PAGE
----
Dr. Craig Allen, a U.S. Geological Survey research ecologist with the Midcontinent Ecological Science Center, is speaking of the New Mexico forest ecosystems he knows best, but his words apply equally well to most of western North America. “If you’re trying to understand past and present patterns on the landscape,” Allen says, “first of all you need to know something about fire.”
From the northern Rocky Mountains to the Southwest borderlands, wildland fires have burned and rejuvenated western forests over the course of millennia. And forests are not the only environments affected by fire — fire influences the structure and dynamics of nearly all of the West’s terrestrial ecosystems. In some, such as the chaparral brushlands of California, fire has been a strong force guiding the evolution of local plant life, and a constant regulator of ecological communities. In many desert habitats, on the other hand, fires have been far less frequent, but represent a more severe disturbance when they do occur.
Scientists and managers increasingly recognize the importance of fire as a natural component of ecological systems. But while fire is often a beneficial process, it is always, in the short term, a destructive one. The presence of fire has usually been seen as incompatible with both human land-use practices and aesthetics, and for over a century fires have been actively suppressed throughout the West.
The negative consequences of forest fire suppression can now be clearly seen. In many areas, disruption of the natural fire regime has produced overcrowded forests with vast accumulations of dry fuel. Blazes that break out under these conditions may be far more destructive than the normal fires of centuries past and are often extremely difficult or impossible to control. The absence of a regular fire cycle has also harmed many plant and animal species whose life histories are tightly linked to fire disturbance.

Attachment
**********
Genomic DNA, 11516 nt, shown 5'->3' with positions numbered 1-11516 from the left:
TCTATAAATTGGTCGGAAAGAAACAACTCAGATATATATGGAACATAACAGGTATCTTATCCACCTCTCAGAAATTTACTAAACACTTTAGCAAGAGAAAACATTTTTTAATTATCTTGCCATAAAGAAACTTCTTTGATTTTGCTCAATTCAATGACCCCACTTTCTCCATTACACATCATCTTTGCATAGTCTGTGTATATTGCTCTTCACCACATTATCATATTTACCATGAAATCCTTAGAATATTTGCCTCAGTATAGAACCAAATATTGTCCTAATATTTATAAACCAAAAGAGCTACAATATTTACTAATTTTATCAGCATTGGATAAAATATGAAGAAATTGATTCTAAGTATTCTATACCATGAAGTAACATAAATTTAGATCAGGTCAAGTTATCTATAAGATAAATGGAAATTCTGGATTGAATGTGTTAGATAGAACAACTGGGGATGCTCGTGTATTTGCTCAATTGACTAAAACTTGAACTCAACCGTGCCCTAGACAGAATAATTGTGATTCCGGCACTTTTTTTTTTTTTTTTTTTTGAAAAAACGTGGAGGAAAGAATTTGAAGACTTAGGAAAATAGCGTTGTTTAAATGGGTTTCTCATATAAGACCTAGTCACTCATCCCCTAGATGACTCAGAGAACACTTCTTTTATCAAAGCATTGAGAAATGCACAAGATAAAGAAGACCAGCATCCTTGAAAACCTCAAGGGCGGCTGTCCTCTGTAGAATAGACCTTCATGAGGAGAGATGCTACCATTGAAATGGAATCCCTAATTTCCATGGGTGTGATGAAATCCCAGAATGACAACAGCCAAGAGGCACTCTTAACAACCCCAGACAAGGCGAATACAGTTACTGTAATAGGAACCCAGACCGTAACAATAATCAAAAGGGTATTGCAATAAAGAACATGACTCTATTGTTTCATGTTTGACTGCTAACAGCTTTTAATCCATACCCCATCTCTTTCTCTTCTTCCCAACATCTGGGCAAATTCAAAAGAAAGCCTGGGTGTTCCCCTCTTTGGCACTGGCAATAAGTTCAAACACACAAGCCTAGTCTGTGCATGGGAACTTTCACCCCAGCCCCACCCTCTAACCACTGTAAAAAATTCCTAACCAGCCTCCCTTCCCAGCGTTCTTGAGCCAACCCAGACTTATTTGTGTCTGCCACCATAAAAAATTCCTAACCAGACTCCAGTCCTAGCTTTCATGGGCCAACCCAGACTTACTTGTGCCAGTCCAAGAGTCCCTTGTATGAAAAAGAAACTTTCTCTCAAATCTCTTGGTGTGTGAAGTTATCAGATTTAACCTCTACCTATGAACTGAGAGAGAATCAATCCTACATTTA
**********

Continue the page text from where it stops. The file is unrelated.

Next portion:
Across regions and among different forest types, the historical role of fire and the effects of recent fire suppression vary. And while fire suppression has fundamentally altered many forest ecosystems, the opposite is often true in grassland, shrub land and desert habitats. In these systems, fire incidence has been increasing, often due to the spread of non-native vegetation, with negative consequences for native plants and animals.
Thus no single prescription for fire management will work in all areas. Programs of prescribed burning, highly successful in some forests, may not succeed in other habitats.
The challenge for managers seeking to restore more normal fire dynamics to a particular region is indeed, as Allen observes, to know something about fire: how fire has historically affected the local system, and how it functions today. Across the West, USGS researchers, in collaboration with scientists from numerous other agencies and institutions, are providing this information through detailed studies of fire history and fire ecology in different environments. USGS Director Charles G. “Chip” Groat says that, “Knowledge from these studies is forming the basis for new policies aimed at restoring fire cycles that will present a lower risk to human life and property, and help safeguard the stability and diversity of western ecosystems.”